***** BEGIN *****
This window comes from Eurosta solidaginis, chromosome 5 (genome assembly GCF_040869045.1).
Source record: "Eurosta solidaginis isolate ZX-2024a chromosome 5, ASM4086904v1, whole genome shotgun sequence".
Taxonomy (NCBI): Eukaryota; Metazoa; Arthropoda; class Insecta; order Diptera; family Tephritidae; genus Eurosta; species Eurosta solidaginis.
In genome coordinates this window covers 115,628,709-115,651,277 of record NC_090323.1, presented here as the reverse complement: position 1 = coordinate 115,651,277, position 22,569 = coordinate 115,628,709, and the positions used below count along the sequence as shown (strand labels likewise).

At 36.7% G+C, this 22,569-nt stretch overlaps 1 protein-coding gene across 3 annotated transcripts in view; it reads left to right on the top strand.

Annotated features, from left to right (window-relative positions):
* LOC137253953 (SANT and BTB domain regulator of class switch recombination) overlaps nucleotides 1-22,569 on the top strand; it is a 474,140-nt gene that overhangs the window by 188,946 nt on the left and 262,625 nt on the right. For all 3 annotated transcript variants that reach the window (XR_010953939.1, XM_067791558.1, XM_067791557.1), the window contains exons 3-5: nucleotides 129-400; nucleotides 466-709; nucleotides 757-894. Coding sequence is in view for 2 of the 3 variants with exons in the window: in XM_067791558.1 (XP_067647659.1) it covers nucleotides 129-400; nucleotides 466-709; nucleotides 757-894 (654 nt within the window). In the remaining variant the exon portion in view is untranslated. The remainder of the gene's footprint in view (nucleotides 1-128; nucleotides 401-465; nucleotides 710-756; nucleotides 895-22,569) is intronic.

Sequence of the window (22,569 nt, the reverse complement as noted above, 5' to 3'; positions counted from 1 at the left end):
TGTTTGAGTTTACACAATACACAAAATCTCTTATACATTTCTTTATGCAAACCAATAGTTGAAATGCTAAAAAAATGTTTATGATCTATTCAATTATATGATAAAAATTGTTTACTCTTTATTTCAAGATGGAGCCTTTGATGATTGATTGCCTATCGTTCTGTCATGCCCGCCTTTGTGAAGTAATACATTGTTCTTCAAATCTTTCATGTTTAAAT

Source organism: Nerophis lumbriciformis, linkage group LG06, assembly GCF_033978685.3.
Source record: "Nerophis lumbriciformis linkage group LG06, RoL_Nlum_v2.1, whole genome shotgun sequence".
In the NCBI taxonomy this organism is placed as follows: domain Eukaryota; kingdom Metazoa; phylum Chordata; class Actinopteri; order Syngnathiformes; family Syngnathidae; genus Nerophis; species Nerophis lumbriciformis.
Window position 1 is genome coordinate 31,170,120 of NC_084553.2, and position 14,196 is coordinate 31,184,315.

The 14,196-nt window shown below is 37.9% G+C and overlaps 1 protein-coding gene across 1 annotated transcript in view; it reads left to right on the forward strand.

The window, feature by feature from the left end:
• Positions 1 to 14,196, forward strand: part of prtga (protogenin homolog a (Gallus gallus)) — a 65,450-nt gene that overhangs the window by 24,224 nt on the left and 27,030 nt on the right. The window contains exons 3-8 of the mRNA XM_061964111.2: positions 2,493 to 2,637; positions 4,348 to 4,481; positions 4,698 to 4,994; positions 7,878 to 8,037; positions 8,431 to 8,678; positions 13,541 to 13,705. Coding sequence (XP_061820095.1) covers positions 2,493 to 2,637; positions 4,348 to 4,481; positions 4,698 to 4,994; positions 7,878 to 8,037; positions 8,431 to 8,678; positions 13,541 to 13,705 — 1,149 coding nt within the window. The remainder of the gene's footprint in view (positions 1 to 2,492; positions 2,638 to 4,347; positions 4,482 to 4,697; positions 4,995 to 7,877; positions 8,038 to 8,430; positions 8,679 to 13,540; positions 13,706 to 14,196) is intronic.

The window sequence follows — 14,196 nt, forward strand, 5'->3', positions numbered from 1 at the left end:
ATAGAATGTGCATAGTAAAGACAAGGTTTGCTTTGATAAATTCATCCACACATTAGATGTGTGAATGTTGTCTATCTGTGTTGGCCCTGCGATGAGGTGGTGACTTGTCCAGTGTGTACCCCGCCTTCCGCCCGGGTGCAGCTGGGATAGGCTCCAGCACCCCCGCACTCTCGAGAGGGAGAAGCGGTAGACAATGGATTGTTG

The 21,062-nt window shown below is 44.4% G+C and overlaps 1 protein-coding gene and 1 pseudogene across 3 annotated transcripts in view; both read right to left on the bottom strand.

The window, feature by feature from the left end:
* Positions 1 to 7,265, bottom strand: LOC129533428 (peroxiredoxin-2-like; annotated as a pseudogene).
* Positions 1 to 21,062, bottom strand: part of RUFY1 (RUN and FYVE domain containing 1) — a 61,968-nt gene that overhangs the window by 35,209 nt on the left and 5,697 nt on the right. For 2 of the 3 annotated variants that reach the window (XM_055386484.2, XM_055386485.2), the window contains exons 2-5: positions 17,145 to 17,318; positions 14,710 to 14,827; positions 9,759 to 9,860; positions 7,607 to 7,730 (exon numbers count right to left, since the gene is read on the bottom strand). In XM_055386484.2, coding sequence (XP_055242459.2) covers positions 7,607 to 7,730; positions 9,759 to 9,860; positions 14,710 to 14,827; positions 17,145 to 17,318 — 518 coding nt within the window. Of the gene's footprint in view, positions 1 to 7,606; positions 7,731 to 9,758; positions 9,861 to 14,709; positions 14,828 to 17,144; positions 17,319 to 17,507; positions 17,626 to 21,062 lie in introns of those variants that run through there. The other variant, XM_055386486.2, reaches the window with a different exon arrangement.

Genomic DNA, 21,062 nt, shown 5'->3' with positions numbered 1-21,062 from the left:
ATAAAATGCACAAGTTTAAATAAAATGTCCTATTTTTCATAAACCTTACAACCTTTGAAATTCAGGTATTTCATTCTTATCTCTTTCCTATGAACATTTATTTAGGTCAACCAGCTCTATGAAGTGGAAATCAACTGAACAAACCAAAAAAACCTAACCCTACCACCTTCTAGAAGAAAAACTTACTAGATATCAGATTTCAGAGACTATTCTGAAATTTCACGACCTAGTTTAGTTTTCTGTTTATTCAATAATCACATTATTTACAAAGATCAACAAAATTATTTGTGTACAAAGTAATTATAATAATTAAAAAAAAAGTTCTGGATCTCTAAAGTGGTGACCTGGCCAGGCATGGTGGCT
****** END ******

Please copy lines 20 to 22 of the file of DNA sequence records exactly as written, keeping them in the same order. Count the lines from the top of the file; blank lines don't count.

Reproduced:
The window, feature by feature from the left end:
* Positions 1 to 7,265, bottom strand: LOC129533428 (peroxiredoxin-2-like; annotated as a pseudogene).
* Positions 1 to 21,062, bottom strand: part of RUFY1 (RUN and FYVE domain containing 1) — a 61,968-nt gene that overhangs the window by 35,209 nt on the left and 5,697 nt on the right. For 2 of the 3 annotated variants that reach the window (XM_055386484.2, XM_055386485.2), the window contains exons 2-5: positions 17,145 to 17,318; positions 14,710 to 14,827; positions 9,759 to 9,860; positions 7,607 to 7,730 (exon numbers count right to left, since the gene is read on the bottom strand). In XM_055386484.2, coding sequence (XP_055242459.2) covers positions 7,607 to 7,730; positions 9,759 to 9,860; positions 14,710 to 14,827; positions 17,145 to 17,318 — 518 coding nt within the window. Of the gene's footprint in view, positions 1 to 7,606; positions 7,731 to 9,758; positions 9,861 to 14,709; positions 14,828 to 17,144; positions 17,319 to 17,507; positions 17,626 to 21,062 lie in introns of those variants that run through there. The other variant, XM_055386486.2, reaches the window with a different exon arrangement.